"In 1825 we moved from the Dutch Settlement to Craig Township. We bought 173 acres of land from George Craig, one mile from the Ohio River, now known as the farms of the Widow Elizabeth Banta and Zachariah Cotton. There we remained until the year 1840, when we moved to Vevay, and remained in the vicinity of Vevay eight years; then moved to the neighborhood of Allensville, in Cotton Township and remained there nine years, and then moved back to Craig Township, near Braytown, on the farm now occupied; by Dallas F. Banta; remained there until the death of my husband."

"I am now living with my son-in-law and daughter, Justus Thiebaud and Mary Thiebaud, on the Ohio River, three miles below Vevay. I live half of the time with my son and daughter-in-law, Jacob and Sarah Banta." She was the mother of thirteen children, and raised twelve of them to have families, one died at the age of two years-leaving six girls and six boys. Now there remain but six children, viz.: Daniel, Jacob, Abraham, Mary Thiebaud, John W., and Eleanor Beach. She has had ninety-one grandchildren and eighty-one great grand-children. She reads well without glasses, having her second sight, but prefers glasses for steady reading. She says she can sew very well and knit just as good as ever, but not quite so fast. Takes great pleasure in reading the Bible and Spurgeon's Sermons, and is a good Scripturian for one of her age. She has been a faithful member of the Bethel Church ever since its organization, which is now upwards of fifty years. Her health is very good, and she retains her mind remarkably well for a person of her extreme age. Respectfully, (signed) J. W. Banta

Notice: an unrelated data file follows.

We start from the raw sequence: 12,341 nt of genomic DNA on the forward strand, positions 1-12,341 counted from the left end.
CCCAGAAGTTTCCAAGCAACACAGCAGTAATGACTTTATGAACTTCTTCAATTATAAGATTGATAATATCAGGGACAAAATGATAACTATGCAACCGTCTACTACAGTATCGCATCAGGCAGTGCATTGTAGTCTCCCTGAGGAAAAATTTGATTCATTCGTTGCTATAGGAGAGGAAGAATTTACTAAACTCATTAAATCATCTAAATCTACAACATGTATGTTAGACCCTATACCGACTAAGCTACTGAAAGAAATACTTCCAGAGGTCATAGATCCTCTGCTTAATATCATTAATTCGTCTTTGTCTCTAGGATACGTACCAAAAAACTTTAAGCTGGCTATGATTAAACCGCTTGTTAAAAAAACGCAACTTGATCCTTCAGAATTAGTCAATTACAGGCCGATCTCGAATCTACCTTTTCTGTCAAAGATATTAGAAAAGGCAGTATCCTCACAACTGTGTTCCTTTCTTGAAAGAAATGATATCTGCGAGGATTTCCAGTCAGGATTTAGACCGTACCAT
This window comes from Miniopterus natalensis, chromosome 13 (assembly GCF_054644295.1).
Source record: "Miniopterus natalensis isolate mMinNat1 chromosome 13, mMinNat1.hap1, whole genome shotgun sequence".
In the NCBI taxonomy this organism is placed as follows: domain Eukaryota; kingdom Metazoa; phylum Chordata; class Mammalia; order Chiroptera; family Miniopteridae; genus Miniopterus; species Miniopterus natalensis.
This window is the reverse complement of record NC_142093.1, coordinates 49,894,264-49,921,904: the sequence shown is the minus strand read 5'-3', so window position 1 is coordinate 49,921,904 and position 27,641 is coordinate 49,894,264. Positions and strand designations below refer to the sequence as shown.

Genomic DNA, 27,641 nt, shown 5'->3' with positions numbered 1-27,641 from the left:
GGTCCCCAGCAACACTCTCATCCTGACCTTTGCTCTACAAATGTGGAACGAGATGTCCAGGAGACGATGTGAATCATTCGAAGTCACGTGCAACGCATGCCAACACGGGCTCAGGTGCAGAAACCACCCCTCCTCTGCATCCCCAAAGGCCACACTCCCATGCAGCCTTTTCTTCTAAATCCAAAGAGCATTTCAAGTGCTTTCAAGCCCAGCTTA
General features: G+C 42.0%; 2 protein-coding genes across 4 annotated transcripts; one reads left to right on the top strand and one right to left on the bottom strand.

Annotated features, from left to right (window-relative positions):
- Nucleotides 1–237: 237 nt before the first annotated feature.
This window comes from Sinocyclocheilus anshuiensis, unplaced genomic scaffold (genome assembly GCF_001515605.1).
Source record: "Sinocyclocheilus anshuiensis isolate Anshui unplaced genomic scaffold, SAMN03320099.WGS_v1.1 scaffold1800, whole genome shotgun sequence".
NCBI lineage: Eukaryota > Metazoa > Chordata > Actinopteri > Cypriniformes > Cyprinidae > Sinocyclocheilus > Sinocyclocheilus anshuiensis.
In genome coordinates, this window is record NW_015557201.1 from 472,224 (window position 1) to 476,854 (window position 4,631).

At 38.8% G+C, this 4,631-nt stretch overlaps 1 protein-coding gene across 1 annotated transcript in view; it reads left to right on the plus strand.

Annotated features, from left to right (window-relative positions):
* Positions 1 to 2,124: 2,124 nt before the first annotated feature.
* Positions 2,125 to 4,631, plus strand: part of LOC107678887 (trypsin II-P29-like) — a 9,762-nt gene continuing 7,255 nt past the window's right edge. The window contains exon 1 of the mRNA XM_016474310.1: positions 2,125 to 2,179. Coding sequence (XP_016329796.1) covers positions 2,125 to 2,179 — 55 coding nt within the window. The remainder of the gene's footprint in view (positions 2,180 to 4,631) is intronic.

Among the early revivals of religion may be named one which commenced in Craig Township of Switzerland County, Indiana under the preaching of Revs. Henry D. Banta and John Graham. They had preached in several neighborhoods in that township, frequently at the house of Mr. Thiebaud, and those persons who were to receive the ordinance of baptism were to meet at Mr. Thiebaud's, on the bank of the Ohio River, there to be baptized. An incident may be very appropriately related here to show the depravity of the human heart: At a time when several persons were to receive baptism, and the minister was wading out to ascertain the depth of water, and condition of the bottom, a person standing by seized a good sized dog by the neck and threw it into the water near the minister, exclaiming, "There is one of your congregation baptized."

Children of Henry Banta and Eleanor Van Arsdale are:
 10 i. Anna10 Banta, born June 05, 1804; died May 03, 1833. She married George Voiles.
 11 ii. Rachel Banta, born November 30, 1805. She married Elijah Matthews.
+12 iii. Daniel H. Banta, born November 27, 1807; died August 02, 1885.
+13 iv. Isaac Vauter Banta, born December 22, 1809 in KY; died October 19, 1863 in Switzerland Co, Ind.